In early 1979 the authoritarian and much-disliked regime of the Shah of Iran collapsed, to the rejoicing of left-wing groups everywhere in the West. Quite by chance, I was to dine in those same days in Princeton with the renowned historians Fritz Stern and John Elliott, plus one other scholar. The fourth dining partner arrived late, apologetic and a little rueful. He had given a radio interview earlier in the day, warning that the shah's overthrow by Muslim clerics would lead not to social improvement and democracy but to theocracy, intolerance and clerically controlled mayhem.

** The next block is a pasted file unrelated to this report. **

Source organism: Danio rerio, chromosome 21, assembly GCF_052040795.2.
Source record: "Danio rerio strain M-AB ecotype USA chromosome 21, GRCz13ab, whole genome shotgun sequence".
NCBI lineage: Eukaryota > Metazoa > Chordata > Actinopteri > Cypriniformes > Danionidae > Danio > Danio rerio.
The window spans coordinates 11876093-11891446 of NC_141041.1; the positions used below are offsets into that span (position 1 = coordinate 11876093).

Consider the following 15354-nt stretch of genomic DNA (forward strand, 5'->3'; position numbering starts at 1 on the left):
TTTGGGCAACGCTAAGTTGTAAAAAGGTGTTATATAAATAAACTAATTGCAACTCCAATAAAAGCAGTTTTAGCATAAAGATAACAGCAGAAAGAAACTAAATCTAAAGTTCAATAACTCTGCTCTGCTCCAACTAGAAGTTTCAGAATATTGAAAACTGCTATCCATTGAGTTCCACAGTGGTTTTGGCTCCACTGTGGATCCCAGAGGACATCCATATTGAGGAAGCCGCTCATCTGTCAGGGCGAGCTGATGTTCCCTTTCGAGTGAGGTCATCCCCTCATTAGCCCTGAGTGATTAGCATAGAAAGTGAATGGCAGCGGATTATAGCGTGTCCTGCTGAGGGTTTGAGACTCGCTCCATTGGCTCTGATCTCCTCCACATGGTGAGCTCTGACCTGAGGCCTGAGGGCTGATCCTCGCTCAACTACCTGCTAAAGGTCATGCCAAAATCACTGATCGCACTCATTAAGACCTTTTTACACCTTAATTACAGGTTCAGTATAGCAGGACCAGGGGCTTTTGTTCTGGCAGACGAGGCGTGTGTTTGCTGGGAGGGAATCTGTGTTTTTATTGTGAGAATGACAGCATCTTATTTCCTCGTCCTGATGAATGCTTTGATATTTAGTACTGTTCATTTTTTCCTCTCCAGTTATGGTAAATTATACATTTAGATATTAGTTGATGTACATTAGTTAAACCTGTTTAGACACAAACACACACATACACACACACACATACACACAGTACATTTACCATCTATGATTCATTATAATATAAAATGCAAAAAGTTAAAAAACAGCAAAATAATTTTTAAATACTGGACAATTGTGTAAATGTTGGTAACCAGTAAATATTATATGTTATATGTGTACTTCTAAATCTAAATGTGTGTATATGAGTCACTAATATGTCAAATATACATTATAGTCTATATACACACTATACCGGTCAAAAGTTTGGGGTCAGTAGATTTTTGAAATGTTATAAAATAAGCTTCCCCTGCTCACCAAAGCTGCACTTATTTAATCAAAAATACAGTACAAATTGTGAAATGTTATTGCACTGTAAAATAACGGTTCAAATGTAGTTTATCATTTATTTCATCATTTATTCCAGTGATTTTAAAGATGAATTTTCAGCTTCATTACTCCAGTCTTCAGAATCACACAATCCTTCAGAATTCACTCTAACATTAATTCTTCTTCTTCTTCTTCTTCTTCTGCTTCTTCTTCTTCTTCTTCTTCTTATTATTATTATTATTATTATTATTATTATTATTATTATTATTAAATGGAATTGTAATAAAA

This was not a popular opinion. A fellow professor, distinguished in the field of international law but knowing little of Iran, deplored such conservatism and pessimism. And many Princeton students were outraged, since they were sure that the Iranian people, freed from the shah's yoke, would join the modern, anticapitalist, freethinking world. The gloomy, skeptical scholar was surely mistaken, and should feel ashamed of himself. No wonder he was a little rueful.